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  • Neural Circuit Development and Function in the Brain: Comprehensiv

    Neuroscience, Volume 3 http://dx.doi.org/10.1016/B978-0-12-397

    C H A P T E R

    20

    Developmental Cognitive Neuroscience ofTheory of Mind

    H. Gweon, R. SaxeMassachusetts Institute of Technology, Cambridge, MA, USA

    O U T L I N E

    20.1 What We Thought We Knew: The StandardView 36720.1.1 Development 36720.1.2 Neuroimaging 36920.1.3 Developmental Cognitive Neuroscience 371

    20.2 Everything We Thought We Knew WasWrong 372

    20.2.1 Infants 37220.2.2 Neuroimaging 373

    20.3 Conclusions 375

    Acknowledgments 375

    References 375

    e Develop

    267-5.00

    367mental057-1

    Its the best possible time to be alive, when almost everything you

    thought you knew is wrong.Arcadia, by Tom Stoppard

    Imagine you arrive back at the laundromat and see astranger take your clothes out of the dryer and start tofold them. What is going on? With only seconds of per-ceptual data about this stranger, you can immediatelyconjure upmultiple plausible explanations: maybe he in-tends to steal your clothes, maybe he is feeling amaz-ingly generous and wants to help someone out, ormaybe he just falsely believes that those are his ownclothes. In this example and in countless other briefand extended social interactions every day, we do notjust describe peoples actions as movements throughspace and time. Instead we seek to explain and judgeand predict their actions, and we do so by appealing toa rich but invisible causal structure of thoughts, beliefs,desires, emotions, and intentions inside their heads. Thiscapacity to reason about peoples actions in terms of theirmental states is called a theory of mind (ToM).

    This chapter is about what we know, and what we donot know, about how the human brain acquires its amaz-ing capacity for ToM. In the past few decades, ToM hasbeen studied intensively in childhood development

    (using behavioral measures) and in the adult humanbrain (using functional neuroimaging). Converging evi-dence from these two approaches provides insight intothe cognitive and neural basis of this key human cogni-tive capacity. However, as we highlight later, we areespecially excited about the future of ToM in develop-mental cognitive neuroscience: studies that combineboth methods, using neuroimaging methods to directlystudy cognitive and neural development in childhood.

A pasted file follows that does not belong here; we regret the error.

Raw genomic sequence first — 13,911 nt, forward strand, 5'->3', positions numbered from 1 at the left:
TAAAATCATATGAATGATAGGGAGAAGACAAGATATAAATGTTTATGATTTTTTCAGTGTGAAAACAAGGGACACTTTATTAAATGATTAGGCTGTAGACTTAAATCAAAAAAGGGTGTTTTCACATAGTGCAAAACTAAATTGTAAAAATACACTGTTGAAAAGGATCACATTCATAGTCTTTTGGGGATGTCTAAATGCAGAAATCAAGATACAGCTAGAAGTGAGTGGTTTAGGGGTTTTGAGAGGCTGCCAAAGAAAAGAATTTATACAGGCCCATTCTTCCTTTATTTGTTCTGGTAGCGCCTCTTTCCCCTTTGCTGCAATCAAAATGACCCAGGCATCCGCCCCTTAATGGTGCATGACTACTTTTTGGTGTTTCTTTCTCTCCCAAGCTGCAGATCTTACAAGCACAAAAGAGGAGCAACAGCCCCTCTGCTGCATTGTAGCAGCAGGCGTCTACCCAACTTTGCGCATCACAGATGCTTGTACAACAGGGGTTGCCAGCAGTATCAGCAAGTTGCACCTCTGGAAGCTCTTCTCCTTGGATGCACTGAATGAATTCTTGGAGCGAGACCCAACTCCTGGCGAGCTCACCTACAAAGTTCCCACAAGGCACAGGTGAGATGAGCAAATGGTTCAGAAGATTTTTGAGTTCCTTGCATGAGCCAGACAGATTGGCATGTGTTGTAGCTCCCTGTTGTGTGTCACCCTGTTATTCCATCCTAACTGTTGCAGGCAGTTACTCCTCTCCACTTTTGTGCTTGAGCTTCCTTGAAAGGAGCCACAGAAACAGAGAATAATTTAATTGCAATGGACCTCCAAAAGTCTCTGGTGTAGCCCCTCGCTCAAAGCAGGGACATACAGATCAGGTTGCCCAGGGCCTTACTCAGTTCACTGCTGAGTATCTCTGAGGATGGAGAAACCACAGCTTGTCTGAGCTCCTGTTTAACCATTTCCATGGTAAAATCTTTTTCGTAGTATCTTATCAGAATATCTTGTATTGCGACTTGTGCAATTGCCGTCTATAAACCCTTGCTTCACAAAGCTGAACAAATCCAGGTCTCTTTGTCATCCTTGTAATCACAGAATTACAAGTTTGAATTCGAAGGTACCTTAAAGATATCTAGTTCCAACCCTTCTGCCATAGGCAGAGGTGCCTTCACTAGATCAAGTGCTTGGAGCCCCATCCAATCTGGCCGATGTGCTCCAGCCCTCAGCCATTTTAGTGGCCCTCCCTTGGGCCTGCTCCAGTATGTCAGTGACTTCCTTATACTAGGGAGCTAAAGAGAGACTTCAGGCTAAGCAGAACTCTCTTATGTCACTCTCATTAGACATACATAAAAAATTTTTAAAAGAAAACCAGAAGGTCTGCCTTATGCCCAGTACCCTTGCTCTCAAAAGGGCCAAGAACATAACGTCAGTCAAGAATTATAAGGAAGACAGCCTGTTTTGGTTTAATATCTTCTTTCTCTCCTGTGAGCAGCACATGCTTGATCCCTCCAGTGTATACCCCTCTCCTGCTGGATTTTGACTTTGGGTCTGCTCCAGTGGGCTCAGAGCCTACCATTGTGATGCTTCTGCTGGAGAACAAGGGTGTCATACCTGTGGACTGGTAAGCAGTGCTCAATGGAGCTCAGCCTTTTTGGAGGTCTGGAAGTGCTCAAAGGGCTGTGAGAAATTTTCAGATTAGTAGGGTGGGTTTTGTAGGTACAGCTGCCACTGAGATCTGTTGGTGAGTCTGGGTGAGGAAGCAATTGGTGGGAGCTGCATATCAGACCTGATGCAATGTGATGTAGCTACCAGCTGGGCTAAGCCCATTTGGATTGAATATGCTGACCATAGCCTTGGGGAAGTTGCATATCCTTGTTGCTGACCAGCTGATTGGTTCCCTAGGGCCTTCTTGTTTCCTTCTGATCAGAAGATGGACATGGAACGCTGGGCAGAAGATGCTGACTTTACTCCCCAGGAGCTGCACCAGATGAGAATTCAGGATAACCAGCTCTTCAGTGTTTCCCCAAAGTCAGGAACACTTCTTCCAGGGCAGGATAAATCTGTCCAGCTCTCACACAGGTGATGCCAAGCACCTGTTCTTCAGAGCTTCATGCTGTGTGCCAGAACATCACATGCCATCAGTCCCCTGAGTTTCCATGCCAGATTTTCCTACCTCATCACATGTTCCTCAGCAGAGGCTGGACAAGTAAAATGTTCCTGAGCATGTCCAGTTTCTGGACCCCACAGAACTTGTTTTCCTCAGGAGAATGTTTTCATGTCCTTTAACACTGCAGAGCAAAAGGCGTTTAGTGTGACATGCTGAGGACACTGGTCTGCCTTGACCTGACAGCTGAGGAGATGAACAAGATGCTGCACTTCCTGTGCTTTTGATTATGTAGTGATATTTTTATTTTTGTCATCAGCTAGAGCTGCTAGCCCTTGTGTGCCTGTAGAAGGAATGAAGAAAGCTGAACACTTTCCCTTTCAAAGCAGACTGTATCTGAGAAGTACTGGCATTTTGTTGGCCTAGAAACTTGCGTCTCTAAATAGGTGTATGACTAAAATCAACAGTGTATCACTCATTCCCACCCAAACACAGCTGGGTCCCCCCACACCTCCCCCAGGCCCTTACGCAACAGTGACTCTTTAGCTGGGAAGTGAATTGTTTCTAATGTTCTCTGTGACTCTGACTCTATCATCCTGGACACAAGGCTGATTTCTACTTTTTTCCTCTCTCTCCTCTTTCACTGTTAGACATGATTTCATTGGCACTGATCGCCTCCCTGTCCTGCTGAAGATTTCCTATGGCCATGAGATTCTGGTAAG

We start by describing an account of ToM, in develop-ment and in neuroscience, that we shall call the Stan-dard view. Next, we describe some recent challengesthat shake the foundations of the Standard view. Finally,we point to the open questions, and especially the keycontributions that developmental cognitive neurosci-ence can make in the next generation of studies of ToM.

    20.1 WHAT WE THOUGHT WE KNEW:THE STANDARD VIEW

    20.1.1 Development

    The laundromat examplemakes clear a central featureof ToM: it is especially useful when other people havefalse beliefs. When strangers fold their own laundry,

    # 2013 Elsevier Inc. All rights reserved.

    http://dx.doi.org/10.1016/B978-0-12-397267-5.00057-1

  • 368 20. DEVELOPMENTAL COGNITIVE NEUROSCIENCE OF THEORY OF MIND

    no special explanation seems warranted. We can de-scribe their actions in behavioral terms: folding laundryis a thing people frequently do in laundromats. How-ever, when a stranger starts to fold your laundry, thenit becomes important to figure out: what are they think-ing? The understanding that they may have a false beliefmakes an otherwise highly unlikely action suddenly pre-dictable. If they believe it is their own laundry, then ofcourse they will start folding it.

    Because false belief scenarios are so diagnostic of ToMinferences, understanding of false beliefs has been con-sidered a keymilestone in ToMdevelopment. Childrensability to predict and explain actions based on a false be-lief is typically assessed in a false belief task (seeFigure 20.1). In a typical example, children hear a storylike this one: Sally sees her dog run to hide behind thesofa; then, while Sally is out of the room, the dog movesto behind the TV. Children are then asked to predictwhere Sally will look first for her dog when she returnsto the room (Baron-Cohen et al., 1985; Wimmer andPerner, 1983).

    Adults immediately recognize that Sally will look forher dog behind the sofa, where she thinks it is. Surpris-ingly, 3-year-olds systematically make the opposite pre-diction; they confidently insist that Sallywill look behindthe TV, where the dog really is (Wellman et al., 2001).Moreover, if 3-year-olds actually see Sally looking

    Where will Sally lookfor the dog?

    Sally looks behred sofa. wh

    Prediction/Anticipatory looking(a) (b) Explanatio